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In 1978, director John Carpenter's low-budget, high-chills Halloween revived a tradition of suspense, shock and terror that had been lying dormant in American cinema. Not since Alfred Hitchcock's Psycho had a knife-weilding maniac caused so much mayhem at the box office (costing just $300,000, the original grossed $55 million—a lot of money at that time). The profitability of this creepy, violent tale sent the production of slasher films into high gear, and earned star Jamie Lee Curtis the title of Hollywood's "scream queen." She went on to make other cut-em-up movies, including Halloween's first sequel.
1981's Halloween 2 relied less on suspense, choosing to step up the gore for audiences yearning for more "creative" murders and an increased body count. Several other sequels followed (without Curtis), strip-mining the franchise by simply giving its ashen-masked killer more people to slice and dice. But Curtis returned in 1998 to celebrate the original's 20th anniversary by bringing closure to the series and returning it to the storyline that drove the first two films.
Halloween opens with a young boy named Michael Myers stabbing his teenage sister to death with a butcher knife on Halloween night. He spends the next 15 years in silence at a sanitarium where he is monitored closely by a doctor convinced that Myers is pure evil. On Halloween night, 1978, he escapes and heads back to the quiet Illinois suburb where he once lived. Unbeknownst to the teenage Laurie Strode (Curtis), she is Michael's other sister, who was adopted by another family after hers collapsed beneath the weight of her sister's murder. Myers is obsessed with killing his remaining sibling, and murders a handful of others in the process before his doctor tracks him down and empties a revolver into him. But this bogeyman isn't so easy to kill.
Halloween 2 picks up later that night as a battered and bruised Laurie is rushed to the hospital. With bodies piling up in his wake, Michael follows her there and proceeds to chase her through the building's winding corridors. Once again, the intrepid psychiatrist appears on the scene, causing an explosion that sets Myers ablaze—burns that would kill any normal human being. But, once again, this is no normal psycho.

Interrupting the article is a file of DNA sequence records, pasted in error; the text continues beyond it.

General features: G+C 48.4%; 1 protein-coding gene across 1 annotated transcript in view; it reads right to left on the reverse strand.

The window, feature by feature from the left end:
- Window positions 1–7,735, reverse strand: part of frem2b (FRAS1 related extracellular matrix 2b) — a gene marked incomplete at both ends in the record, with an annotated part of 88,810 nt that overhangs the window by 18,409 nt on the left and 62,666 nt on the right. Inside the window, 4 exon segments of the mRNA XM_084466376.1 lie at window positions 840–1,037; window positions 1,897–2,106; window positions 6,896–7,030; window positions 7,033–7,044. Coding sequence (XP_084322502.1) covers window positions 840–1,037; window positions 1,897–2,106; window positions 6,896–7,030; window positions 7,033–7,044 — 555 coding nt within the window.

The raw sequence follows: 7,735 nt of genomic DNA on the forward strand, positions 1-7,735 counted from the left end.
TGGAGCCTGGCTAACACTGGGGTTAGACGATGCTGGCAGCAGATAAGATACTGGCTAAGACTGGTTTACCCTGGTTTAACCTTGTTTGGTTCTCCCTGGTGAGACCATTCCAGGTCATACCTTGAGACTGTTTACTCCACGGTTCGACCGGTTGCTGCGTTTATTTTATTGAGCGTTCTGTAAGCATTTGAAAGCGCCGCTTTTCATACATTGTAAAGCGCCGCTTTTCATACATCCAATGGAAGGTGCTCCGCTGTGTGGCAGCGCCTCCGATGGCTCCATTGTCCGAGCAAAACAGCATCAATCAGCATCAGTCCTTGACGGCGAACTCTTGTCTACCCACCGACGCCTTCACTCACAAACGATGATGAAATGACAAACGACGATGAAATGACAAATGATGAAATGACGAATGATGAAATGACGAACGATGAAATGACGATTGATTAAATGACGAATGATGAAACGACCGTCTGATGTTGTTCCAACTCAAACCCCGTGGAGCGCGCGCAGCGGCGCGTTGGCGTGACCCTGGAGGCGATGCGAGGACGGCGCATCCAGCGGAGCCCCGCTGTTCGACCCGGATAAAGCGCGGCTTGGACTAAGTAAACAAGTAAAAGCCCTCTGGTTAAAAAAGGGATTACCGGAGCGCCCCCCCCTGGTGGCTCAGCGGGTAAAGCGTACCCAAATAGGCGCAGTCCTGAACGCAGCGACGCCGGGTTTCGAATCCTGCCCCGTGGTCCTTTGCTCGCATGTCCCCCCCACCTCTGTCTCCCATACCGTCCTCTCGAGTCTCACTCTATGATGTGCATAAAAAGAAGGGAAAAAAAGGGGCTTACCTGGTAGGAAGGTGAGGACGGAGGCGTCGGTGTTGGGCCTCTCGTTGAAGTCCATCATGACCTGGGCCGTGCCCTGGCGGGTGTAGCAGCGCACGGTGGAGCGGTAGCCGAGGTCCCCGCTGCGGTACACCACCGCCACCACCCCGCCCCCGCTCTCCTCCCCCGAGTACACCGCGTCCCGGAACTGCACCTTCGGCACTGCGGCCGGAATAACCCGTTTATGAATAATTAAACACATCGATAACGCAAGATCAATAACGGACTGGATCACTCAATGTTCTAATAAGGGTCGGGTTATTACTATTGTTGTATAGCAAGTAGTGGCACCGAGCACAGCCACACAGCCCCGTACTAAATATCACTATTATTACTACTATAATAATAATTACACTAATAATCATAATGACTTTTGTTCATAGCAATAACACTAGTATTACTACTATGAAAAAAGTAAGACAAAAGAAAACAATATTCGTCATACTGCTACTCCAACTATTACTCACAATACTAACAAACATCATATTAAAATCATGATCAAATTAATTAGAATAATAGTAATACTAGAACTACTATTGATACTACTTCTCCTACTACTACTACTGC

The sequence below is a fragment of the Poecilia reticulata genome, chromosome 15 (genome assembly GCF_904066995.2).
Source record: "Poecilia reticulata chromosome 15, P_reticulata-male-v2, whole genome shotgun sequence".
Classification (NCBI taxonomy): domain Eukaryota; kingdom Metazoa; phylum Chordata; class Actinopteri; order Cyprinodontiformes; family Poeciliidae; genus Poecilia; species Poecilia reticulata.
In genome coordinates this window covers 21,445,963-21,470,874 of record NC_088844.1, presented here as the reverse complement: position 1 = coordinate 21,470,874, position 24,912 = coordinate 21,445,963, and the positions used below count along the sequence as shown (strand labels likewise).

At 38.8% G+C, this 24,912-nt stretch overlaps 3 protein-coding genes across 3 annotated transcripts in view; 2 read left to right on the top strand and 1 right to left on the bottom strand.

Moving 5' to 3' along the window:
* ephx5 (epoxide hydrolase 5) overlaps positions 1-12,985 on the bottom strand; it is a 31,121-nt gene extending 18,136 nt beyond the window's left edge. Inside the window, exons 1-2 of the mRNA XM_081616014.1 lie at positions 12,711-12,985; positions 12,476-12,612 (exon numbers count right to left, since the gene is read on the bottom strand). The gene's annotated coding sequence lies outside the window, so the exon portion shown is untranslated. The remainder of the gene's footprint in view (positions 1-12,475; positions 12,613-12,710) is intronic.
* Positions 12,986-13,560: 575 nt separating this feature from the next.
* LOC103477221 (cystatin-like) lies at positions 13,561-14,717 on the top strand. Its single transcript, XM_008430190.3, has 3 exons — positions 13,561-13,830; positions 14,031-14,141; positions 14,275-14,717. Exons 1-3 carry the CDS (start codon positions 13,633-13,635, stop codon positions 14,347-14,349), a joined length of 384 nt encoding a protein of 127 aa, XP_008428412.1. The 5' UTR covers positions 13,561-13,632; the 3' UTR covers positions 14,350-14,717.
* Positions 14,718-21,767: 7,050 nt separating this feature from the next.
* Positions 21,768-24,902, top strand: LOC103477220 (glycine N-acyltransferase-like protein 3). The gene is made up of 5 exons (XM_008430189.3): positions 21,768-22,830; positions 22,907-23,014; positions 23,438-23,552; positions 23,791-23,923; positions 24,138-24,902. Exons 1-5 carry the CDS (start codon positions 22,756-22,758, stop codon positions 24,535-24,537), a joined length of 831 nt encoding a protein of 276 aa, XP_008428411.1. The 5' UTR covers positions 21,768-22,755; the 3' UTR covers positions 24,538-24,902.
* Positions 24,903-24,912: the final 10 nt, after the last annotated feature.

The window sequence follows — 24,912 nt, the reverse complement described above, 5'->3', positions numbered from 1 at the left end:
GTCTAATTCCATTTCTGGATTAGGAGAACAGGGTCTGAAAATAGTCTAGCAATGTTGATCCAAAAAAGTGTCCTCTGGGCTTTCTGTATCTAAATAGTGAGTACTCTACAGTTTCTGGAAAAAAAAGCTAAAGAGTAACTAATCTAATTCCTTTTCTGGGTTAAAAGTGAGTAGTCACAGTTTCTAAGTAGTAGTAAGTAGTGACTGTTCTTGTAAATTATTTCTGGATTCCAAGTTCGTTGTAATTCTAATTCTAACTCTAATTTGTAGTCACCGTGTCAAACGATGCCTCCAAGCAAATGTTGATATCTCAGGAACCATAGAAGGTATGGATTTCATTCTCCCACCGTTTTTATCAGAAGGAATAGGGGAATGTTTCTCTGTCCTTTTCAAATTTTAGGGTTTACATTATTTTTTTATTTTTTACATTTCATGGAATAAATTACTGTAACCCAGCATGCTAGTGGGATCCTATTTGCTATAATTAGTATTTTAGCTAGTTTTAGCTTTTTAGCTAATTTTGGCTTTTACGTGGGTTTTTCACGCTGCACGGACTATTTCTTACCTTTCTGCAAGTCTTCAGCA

Halloween H20, technically the sixth sequel, disregards all those that came before it with the exception of the first two films. It focuses on a still shell-shocked Laurie 20 years after the most terrifying night of her life. To secure her safety, her death was faked, her name was changed to Carrie Tate, and she relocated to California. Laurie has been married and divorced, all the while battling alcoholism and a dependence on pills to quell her nightmares. She's now dating a decent guy, and her 17-year-old son attends the boarding school where she serves as headmistress. But that black-sheep brother of hers has figured out where she is and, on Halloween night 1998, plans his own version of trick-or-treat.
Positive Elements: Not much. A mother demonstrates a maternal instinct. A headmaster makes an attempt to encourage two female students to stay out of trouble.
Sexual Content: Teens talk of having a "roaming orgy" on the vacant campus. A string of hormonally inspired comments reveal one boy's obsession with sex. His girlfriend sarcastically tells an elder she's headed out for a night on the town to pick up guys and drop roofies in their drinks for a "date rape kind of evening." Adults engage in foreplay, but get interrupted before it leads to sex.
Violent Content: News clippings and photos provide snapshots of carnage from the 1978 murders. A woman's throat is slit. Two boys are found dead, one with a hockey skate imbedded in his face. Boy stabbed in leg. Security guard is shot, shown lying in a pool of blood. Man gets stabbed with a butcher knife and raised off his feet. Teen shows up in dumbwaiter with his throat mangled. Girl nearly loses her leg to plummeting dumbwaiter, then gets stabbed repeatedly before being hung by an electrical fixture. Prior to being decapitated by an axe, the killer is stabbed with a kitchen knife, struck with an axe, pounded with a rock, run down by a van and crushed when the van pins him against a tree.
Crude or Profane Language: Frequent exclamatory profanities include inappropriate uses of Jesus' name, the s-word and a few prominently placed f-words. There's also anatomical slang, and a man reads erotic literature over the phone to his woman.
Other Negative Elements: A teen swipes several bottles of beer from a woman's fridge. Later, two other boys shoplift a bottle of booze from a liquor store for a drunken make-out session with their girlfriends. Laurie tries to drown her fear and anxiety in several glasses of wine.
Summary: Director Steve Miner told Entertainment Weekly [8/14/98], "I guess the theme of the whole thing is that your demons will always be with you unless you confront them and banish them to hell where they belong. If the movie's about anything, that's what it's about. But really what it's about is scaring the s--- out of people."
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Jamie Lee Curtis, Adam Arkin, Michelle Williams, Josh Hartnett, Janet Leigh, Jodi Lyn O'Keefe, LL Cool J
Steve Miner ( )